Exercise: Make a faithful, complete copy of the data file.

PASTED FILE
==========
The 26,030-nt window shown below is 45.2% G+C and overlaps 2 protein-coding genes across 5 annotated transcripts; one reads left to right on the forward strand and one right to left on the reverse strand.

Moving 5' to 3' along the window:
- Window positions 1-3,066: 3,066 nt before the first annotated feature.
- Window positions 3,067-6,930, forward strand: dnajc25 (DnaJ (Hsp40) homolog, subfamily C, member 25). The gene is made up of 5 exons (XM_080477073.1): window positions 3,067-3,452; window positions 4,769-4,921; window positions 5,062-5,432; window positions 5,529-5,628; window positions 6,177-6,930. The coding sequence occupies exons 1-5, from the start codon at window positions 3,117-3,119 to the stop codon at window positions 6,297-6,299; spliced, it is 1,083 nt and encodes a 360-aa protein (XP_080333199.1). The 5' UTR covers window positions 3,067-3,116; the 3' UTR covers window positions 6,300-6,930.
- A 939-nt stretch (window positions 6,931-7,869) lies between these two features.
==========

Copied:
The 26,030-nt window shown below is 45.2% G+C and overlaps 2 protein-coding genes across 5 annotated transcripts; one reads left to right on the forward strand and one right to left on the reverse strand.

Moving 5' to 3' along the window:
- Window positions 1-3,066: 3,066 nt before the first annotated feature.
- Window positions 3,067-6,930, forward strand: dnajc25 (DnaJ (Hsp40) homolog, subfamily C, member 25). The gene is made up of 5 exons (XM_080477073.1): window positions 3,067-3,452; window positions 4,769-4,921; window positions 5,062-5,432; window positions 5,529-5,628; window positions 6,177-6,930. The coding sequence occupies exons 1-5, from the start codon at window positions 3,117-3,119 to the stop codon at window positions 6,297-6,299; spliced, it is 1,083 nt and encodes a 360-aa protein (XP_080333199.1). The 5' UTR covers window positions 3,067-3,116; the 3' UTR covers window positions 6,300-6,930.
- A 939-nt stretch (window positions 6,931-7,869) lies between these two features.